GREENE TWP., Pa. (WKBN) – A horse in Mercer County tested positive for the Equine West Nile virus earlier in September. It has now recovered, but the Pennsylvania Department of Agriculture explains how this virus is spread and what can be done to prevent it.
According to the Department of Agriculture, DEP confirmed the case while they treated the area for mosquitoes.
The horse’s blood sample was given to a private veterinarian September 5. Later, the PA Vet Lab confirmed the sample was positive for Eastern Equine Encephalitis, the department’s press secretary said.
While the horse has recovered, the virus is often fatal.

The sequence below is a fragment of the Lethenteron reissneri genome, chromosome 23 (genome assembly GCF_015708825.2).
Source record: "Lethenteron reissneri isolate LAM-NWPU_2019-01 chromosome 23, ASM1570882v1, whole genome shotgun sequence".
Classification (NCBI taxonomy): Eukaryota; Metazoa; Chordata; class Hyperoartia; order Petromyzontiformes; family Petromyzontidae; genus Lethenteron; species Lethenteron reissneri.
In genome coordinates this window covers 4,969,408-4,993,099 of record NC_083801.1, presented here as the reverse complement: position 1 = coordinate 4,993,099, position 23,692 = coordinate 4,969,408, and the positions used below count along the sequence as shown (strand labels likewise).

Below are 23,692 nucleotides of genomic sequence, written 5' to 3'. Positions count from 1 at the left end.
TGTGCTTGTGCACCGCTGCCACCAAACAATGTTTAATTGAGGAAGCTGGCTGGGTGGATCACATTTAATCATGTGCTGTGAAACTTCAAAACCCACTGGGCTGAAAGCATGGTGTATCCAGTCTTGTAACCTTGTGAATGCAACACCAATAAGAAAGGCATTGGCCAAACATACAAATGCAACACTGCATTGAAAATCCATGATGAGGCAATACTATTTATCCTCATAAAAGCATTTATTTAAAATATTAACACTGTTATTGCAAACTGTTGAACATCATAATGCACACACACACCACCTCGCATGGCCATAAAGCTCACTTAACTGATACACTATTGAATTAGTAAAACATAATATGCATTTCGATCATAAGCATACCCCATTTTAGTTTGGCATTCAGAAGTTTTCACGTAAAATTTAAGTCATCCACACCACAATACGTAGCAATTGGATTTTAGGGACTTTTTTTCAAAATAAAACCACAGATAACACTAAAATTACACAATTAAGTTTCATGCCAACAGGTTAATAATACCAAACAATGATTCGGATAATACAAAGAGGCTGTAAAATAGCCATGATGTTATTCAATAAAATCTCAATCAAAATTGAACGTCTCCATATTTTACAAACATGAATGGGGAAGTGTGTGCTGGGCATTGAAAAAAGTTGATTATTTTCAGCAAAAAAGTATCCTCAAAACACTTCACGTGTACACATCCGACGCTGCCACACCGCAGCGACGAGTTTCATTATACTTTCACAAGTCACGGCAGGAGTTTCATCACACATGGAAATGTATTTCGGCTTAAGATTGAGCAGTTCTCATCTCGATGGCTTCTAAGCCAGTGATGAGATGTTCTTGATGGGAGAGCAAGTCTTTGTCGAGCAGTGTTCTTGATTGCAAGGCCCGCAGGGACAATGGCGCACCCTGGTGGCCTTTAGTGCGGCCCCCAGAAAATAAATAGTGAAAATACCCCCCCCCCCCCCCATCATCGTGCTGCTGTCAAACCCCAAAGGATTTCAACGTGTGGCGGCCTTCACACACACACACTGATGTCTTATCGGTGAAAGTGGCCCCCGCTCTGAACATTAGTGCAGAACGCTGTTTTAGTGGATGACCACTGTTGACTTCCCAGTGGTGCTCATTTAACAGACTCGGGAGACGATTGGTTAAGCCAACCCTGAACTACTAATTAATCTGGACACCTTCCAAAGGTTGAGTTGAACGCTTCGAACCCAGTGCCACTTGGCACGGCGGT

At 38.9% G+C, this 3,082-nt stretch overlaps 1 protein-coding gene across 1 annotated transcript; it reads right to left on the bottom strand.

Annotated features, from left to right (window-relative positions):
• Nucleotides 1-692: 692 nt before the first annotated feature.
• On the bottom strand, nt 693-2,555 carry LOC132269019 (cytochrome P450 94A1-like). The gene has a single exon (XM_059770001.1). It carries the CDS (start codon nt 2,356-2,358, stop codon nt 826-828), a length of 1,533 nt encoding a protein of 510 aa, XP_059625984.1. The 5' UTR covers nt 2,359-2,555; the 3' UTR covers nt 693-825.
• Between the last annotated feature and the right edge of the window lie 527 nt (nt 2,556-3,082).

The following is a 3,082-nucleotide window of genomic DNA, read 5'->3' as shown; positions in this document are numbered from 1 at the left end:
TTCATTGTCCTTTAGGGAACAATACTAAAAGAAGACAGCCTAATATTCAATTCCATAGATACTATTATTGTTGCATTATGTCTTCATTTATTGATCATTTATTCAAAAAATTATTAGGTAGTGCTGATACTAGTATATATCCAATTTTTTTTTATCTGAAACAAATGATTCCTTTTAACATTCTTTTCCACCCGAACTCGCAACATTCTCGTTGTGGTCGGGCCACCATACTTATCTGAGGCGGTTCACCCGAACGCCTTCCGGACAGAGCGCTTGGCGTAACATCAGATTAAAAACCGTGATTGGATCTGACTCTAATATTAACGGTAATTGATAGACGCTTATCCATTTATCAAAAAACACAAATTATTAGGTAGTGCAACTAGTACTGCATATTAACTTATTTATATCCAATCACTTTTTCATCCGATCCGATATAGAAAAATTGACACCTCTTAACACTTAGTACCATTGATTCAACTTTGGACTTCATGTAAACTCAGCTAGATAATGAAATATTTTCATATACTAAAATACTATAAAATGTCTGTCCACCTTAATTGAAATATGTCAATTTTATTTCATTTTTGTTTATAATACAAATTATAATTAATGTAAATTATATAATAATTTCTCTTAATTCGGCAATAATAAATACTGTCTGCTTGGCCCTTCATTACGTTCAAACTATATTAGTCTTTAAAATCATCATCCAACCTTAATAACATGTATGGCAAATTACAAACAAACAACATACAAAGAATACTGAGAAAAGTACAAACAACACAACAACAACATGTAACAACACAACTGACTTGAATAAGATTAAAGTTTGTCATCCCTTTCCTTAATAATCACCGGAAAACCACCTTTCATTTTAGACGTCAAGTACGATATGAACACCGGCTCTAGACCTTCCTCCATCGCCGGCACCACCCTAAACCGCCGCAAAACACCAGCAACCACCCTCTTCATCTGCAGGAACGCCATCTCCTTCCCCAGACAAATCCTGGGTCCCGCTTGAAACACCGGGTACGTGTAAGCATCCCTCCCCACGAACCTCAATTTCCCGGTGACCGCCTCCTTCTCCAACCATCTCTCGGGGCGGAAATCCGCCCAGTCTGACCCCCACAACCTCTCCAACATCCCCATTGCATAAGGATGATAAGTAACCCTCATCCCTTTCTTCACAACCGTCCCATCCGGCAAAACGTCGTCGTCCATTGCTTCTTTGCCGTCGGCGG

The virus is carried by birds. Mosquitoes can bite infected birds and then bite and infect humans, birds and horses.
The Department of Agriculture recommends eliminating standing water. They also encourage horse owners to vaccinate against EEE and West Nile, keep animals indoors at night and spray for mosquitoes.
Vaccines for Western, Venezuelan and Eastern Equine Encephalitis are available from veterinarians.
Symptoms in horses begin with a fever that may reach as high as 106º for one to two days.
They recommend contacting your veterinarian if a horse shows these symptoms.
Additional symptoms can include:
- Abnormal gait
- Aimless wandering
- Difficulty breathing
- Drooping ears
- Head pressing
- Inability to swallow
- Sensitivity to sound